Where in the moon’s orbit do they appear to be the most common? Based on this observation, when in the moon’s orbit would you recommend that missions to the moon be scheduled–when the moon is near its perigee, its apogee, or when it is traveling between the two?

Task 4: Is there geologic evidence of moonquakes on the lunar surface?

The surface of the moon is covered by silt, mountains, valleys, and of course, craters. Dust on the surface of the moon, called regolith, gets darker and less reflective (called “low-albedo” regolith) the longer it sits undisturbed. Fresh, reflective regolith can be exposed by meteor impacts, faults that have thrust up to form ridges (called fault scarps), and moonquakes that shake up old regolith. Light, reflective regolith (regolith with a “high albedo”) on the surface of the moon, particularly around ridges or bumps, is therefore good evidence that seismic activity has occurred nearby

a collage of images of the surface of the moon
Possible evidence of recent activity on fault scarps near relocated shallow moonquakes, indicated by white arrows (information in parentheses indicates LROC NAC image frames). a, A prominent lobate scarp and boulder fields (M190844037LR). b, A bright white lobate scarp (124449632R). c, Albedo feature on a scarp face (M1119172889L). d, Boulders and boulder tracks on the slopes of North Massif, the large boulder is the Apollo 17 Station 6 boulder (M134991788R). e, Boulders in about a 300 m diameter degraded crater (M190844037L). From Watters et. al. 2019 (Fig 6) reproduced for non-commercial educational use with permission from the publisher.

The Lunar Reconnaissance Orbiter (LRO) is a satellite that the United States launched in 2009 to orbit the moon. It has been capturing beautiful, high-resolution images of the lunar surface ever since in addition to measurements of the moon’s surface temperature, reflectivity, topography, radiation, and other environmental observations.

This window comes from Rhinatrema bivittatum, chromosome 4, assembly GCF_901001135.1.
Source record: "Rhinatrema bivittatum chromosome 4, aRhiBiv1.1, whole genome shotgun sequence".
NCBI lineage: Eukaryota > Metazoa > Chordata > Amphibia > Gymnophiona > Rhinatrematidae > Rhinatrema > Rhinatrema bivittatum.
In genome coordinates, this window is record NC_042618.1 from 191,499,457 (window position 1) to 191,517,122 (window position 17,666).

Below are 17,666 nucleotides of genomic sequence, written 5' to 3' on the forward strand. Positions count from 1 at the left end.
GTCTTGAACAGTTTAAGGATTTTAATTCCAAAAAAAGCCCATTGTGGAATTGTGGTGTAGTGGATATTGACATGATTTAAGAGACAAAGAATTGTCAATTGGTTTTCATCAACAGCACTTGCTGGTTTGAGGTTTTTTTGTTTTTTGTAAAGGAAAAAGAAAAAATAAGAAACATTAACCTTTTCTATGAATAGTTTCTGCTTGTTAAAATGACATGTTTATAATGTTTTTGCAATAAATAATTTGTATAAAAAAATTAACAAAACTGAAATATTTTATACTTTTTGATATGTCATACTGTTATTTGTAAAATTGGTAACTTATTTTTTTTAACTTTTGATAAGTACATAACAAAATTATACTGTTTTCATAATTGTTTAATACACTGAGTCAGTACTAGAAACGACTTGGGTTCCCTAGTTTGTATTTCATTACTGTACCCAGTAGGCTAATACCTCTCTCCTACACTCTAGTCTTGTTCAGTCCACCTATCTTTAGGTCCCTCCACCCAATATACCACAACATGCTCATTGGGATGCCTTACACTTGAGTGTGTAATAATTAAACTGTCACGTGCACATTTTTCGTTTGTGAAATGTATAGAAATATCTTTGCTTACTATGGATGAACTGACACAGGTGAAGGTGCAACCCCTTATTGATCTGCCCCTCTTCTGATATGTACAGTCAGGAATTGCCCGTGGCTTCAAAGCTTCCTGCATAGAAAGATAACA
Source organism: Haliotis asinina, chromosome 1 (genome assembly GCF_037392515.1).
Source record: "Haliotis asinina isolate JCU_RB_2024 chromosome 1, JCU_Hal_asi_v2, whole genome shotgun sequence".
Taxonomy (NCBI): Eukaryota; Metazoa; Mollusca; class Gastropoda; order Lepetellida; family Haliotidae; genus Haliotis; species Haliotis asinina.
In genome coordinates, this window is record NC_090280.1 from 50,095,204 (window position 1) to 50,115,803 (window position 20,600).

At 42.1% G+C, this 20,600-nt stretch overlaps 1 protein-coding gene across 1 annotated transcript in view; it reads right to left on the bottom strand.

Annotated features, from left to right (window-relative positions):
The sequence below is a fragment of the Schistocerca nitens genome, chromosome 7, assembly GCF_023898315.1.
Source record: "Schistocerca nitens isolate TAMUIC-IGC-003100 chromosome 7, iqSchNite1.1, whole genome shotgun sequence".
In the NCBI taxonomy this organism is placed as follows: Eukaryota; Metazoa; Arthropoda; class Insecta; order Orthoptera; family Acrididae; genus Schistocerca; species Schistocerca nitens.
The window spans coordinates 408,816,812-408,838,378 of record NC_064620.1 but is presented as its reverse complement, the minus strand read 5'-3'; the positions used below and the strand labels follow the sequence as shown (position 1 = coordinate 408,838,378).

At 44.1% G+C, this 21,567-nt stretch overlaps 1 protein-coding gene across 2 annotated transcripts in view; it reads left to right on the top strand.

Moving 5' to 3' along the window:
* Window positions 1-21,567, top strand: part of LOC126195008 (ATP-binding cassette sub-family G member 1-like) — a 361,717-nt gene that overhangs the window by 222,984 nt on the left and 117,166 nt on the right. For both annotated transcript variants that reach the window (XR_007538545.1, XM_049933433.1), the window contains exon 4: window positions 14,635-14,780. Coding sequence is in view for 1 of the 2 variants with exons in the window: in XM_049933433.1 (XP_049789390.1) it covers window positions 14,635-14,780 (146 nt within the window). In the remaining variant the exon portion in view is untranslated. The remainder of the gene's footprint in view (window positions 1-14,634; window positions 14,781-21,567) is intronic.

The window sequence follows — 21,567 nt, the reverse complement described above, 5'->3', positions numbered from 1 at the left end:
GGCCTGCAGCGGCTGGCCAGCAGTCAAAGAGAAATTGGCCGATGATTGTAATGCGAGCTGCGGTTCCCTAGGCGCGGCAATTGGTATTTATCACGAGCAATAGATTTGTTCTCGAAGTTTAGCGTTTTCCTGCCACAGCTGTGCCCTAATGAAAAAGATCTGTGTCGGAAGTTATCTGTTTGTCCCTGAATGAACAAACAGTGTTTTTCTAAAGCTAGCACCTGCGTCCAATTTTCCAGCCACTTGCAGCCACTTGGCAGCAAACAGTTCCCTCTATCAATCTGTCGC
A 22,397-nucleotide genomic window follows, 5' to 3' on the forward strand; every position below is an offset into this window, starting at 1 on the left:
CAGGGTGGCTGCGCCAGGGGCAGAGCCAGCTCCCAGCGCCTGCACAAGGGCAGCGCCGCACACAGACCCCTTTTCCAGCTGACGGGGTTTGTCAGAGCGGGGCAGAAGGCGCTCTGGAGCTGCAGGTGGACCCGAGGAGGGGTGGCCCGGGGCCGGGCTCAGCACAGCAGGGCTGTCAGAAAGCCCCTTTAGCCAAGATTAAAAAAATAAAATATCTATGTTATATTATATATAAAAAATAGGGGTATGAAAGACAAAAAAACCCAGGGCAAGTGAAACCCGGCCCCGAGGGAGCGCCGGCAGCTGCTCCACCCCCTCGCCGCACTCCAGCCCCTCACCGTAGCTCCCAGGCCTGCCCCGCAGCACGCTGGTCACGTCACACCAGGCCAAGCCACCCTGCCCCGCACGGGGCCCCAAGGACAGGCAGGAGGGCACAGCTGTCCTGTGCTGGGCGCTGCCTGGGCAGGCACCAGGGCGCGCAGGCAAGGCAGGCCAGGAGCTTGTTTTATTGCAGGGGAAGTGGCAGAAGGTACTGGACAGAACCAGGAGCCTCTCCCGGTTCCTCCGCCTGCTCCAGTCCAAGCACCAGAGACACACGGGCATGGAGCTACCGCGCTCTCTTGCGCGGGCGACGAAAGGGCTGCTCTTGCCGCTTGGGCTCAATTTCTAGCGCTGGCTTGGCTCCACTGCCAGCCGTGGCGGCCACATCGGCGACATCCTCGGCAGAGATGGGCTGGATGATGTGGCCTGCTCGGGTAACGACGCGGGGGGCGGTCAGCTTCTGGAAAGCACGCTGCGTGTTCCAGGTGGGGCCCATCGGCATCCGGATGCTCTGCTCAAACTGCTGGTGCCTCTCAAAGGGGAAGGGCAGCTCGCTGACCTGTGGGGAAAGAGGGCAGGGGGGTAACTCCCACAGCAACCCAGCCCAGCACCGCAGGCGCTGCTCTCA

1. Visit the LRO Camera image gallery (http://lroc.sese.asu.edu/images) and search the images using the term “high albedo.” 
  2. Select one or more of the resulting images.
  3. Print or copy the image into illustration software and highlight any examples you see of fresh regolith (bright white boulders, lumps, scarps, or landslides) that might suggest the moon’s surface is still seismically active.
  4. Describe the features you highlighted, and explain why you think they may represent seismic activity.

Task 5: What do lunar experts think about the risk of lunar seismic activity?

There is a global community of thousands (OK, more like tens of thousands!) of experts who study the moon and its interactions with other objects in the solar system. What do they think about the risk that moonquakes might pose to future manned missions to the moon? 

  1. Read one of the following interviews with lunar experts as they discuss moonquakes and future missions to the moon. 
  2. Select a quote from the interview you selected that you think illustrates how your chosen expert views moonquake risk.
  3. Based on the quote you selected, do you think future missions will need to plan or prepare for moonquakes?